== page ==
By Rosalind Ding
Will Luther Seminary see its lower campus property get redeveloped for residential housing?
Seminary officials hope so, after they recently amended two agreements with local developers pertaining to the timelines for meeting due diligence periods.
Originally, the Seminary board of directors paused the sale of its lower campus property, extending their due diligence period to this summer to receive development offers.
But in June, the Seminary announced that its due diligence period with United Properties to sell a portion of the lower campus, excluding Northwestern Hall and Breck Woods, for “a multi-family housing development” is now extended to 2024.
The other agreement — between an unnamed local educational nonprofit and the Seminary on purchasing Northwestern Hall “for use as offices and program space” — is now withdrawn.
“The seminary continues to seek a redevelopment partner for this parcel [Northwestern Hall],” said Rachel Farris, director of public relations and internal communication for Luther Seminary, in an email statement.
Starting in 2019, the Seminary announced its campus redevelopment plan to sell about 15.5 acres of its western site to developers for building more affordable housing.
The Seminary partnered with Inland Development Partners (IDP), a Wayzata-based land developer, seeking to build 600 to 800 housing units for senior or affordable housing.
This plan, however, was controversial with many people in the community because it affected the Breck Woods, a small natural sanctuary in the neighborhood.
In January 2022, the Seminary stated it had reached a mutual agreement with IDP to pause this sale due to “changes in the environment, including the increased cost to redevelop the site and changes in policy, including the rent control ordinance recently passed in the city of St. Paul.”
In that statement, IDP decided the development plan was “not currently economically viable,” and the Seminary agreed.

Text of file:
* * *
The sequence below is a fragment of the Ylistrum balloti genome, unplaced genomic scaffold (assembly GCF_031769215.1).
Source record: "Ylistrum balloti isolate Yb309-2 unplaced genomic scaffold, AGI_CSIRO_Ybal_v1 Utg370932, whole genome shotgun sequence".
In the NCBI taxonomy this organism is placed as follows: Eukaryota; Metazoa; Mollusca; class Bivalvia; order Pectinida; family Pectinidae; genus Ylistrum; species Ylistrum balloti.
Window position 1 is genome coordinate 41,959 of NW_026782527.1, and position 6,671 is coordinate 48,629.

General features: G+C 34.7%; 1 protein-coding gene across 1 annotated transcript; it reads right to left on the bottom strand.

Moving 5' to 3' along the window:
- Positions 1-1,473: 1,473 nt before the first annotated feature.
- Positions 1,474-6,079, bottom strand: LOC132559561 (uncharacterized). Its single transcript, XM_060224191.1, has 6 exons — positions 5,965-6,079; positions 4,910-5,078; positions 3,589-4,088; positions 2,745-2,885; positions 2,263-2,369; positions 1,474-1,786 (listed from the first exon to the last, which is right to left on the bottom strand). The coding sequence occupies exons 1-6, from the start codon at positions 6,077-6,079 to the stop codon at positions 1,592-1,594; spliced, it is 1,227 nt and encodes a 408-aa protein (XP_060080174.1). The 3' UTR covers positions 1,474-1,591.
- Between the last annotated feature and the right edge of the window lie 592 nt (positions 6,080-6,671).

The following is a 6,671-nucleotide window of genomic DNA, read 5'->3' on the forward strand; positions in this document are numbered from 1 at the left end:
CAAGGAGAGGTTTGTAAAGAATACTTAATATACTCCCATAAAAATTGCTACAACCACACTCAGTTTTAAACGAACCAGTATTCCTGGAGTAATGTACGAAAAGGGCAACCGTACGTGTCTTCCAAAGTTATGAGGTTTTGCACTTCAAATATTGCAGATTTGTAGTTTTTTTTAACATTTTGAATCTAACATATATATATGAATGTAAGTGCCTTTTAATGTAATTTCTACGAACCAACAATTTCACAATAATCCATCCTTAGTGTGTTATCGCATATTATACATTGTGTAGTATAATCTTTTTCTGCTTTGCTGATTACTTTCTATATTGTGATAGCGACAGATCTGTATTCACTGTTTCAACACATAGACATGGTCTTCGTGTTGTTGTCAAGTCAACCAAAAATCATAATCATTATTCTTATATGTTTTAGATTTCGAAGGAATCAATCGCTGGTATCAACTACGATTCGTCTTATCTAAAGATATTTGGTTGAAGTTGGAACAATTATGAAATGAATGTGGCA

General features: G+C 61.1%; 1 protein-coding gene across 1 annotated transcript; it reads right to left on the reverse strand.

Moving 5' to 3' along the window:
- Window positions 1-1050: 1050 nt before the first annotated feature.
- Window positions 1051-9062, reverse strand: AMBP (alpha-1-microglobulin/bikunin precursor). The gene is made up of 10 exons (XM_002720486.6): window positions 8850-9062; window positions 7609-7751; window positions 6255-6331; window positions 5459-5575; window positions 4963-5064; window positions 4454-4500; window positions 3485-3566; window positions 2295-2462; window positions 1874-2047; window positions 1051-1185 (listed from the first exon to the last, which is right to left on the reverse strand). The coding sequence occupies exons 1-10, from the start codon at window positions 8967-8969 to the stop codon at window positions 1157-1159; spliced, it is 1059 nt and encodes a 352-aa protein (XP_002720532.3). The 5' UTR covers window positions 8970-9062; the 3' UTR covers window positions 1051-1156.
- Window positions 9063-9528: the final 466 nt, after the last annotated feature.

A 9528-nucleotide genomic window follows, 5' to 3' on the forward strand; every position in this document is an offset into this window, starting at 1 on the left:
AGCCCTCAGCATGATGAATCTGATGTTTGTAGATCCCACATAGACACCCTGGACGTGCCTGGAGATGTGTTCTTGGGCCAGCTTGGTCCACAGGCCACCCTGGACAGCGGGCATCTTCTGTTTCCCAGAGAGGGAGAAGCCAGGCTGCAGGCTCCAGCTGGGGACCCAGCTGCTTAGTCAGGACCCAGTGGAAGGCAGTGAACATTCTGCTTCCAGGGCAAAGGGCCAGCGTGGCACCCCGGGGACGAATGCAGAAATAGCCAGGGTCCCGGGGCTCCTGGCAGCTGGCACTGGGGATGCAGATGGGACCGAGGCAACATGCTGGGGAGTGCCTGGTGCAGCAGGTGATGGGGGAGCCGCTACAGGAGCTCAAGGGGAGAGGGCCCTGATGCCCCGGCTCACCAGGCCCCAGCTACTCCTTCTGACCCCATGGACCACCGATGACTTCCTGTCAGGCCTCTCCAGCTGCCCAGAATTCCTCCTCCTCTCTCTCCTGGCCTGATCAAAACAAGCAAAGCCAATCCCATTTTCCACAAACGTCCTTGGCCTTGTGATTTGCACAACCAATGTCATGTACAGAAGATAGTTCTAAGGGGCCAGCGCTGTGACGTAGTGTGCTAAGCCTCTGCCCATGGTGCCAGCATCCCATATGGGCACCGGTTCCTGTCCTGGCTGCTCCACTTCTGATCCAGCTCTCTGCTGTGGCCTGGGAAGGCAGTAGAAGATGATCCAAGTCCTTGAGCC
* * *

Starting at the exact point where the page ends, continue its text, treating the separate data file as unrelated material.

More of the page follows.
As a result, the Seminary said it is studying the best way to move forward in the current business environment.
In May 2018, the Seminary’s board approved a future sale of the lower campus for its overall campus redesign to reinvest its mission to the Christian communities.
The Seminary has also contacted Master Properties and several other developers to seek reconstruction of its lower western campus.
Restoring Gullixson Hall exterior
Meanwhile, the Seminary is currently restoring the exterior of Gullixson Hall, one of its major campus buildings.
According to a statement issued in June, the Seminary has hired Advanced Masonry Restoration, a local masonry contractor with more than 25 years of experience, to maintain the physical integrity of Gullixson Hall and prevent water damage.
The project work is expected to be completed by Friday, Sep.8.
According to the statement, this restoration work will help improve the exterior facade of Gullixson Hall, including cleaning the entire facade, window sealant replacement, stone repair or replacement as needed, and approximately 5% repointing.
Gullixson Hall and the library will remain open to the public during this project.
In 2016, the Seminary sold 4.5 acres of land across from its Como Avenue building to HealthPartners to build a replacement clinic.
The Seminary agreed with the senior housing developer Ecumen on 1.6 acres of land at Luther Place and Como Avenue to build a 49-unit co-op called Zvago in 2015.
Greenway Village purchased five apartment buildings from the seminary on Eustis Street in 2014.
Rosalind Ding is a UMN senior majoring in Applied Economics and Journalism.